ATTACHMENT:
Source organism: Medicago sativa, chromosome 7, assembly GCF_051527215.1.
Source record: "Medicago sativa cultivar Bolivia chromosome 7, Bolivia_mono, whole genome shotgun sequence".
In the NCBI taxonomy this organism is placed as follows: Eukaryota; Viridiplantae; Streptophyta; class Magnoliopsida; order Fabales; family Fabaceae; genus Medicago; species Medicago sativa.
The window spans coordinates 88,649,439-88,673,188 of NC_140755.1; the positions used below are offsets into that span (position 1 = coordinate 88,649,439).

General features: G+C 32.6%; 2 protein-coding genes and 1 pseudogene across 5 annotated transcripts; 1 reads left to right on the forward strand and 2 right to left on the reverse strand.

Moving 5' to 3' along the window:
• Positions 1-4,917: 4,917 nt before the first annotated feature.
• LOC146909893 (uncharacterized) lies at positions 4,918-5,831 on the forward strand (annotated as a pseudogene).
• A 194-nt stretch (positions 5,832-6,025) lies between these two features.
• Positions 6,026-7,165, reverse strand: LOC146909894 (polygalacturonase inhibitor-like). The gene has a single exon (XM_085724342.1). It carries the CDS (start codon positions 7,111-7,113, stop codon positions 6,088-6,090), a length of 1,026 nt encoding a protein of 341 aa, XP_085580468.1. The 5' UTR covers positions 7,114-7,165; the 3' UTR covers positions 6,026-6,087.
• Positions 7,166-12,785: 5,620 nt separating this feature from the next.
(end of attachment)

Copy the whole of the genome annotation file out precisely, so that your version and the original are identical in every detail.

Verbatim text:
Source organism: Medicago sativa, chromosome 7, assembly GCF_051527215.1.
Source record: "Medicago sativa cultivar Bolivia chromosome 7, Bolivia_mono, whole genome shotgun sequence".
In the NCBI taxonomy this organism is placed as follows: Eukaryota; Viridiplantae; Streptophyta; class Magnoliopsida; order Fabales; family Fabaceae; genus Medicago; species Medicago sativa.
The window spans coordinates 88,649,439-88,673,188 of NC_140755.1; the positions used below are offsets into that span (position 1 = coordinate 88,649,439).

General features: G+C 32.6%; 2 protein-coding genes and 1 pseudogene across 5 annotated transcripts; 1 reads left to right on the forward strand and 2 right to left on the reverse strand.

Moving 5' to 3' along the window:
• Positions 1-4,917: 4,917 nt before the first annotated feature.
• LOC146909893 (uncharacterized) lies at positions 4,918-5,831 on the forward strand (annotated as a pseudogene).
• A 194-nt stretch (positions 5,832-6,025) lies between these two features.
• Positions 6,026-7,165, reverse strand: LOC146909894 (polygalacturonase inhibitor-like). The gene has a single exon (XM_085724342.1). It carries the CDS (start codon positions 7,111-7,113, stop codon positions 6,088-6,090), a length of 1,026 nt encoding a protein of 341 aa, XP_085580468.1. The 5' UTR covers positions 7,114-7,165; the 3' UTR covers positions 6,026-6,087.
• Positions 7,166-12,785: 5,620 nt separating this feature from the next.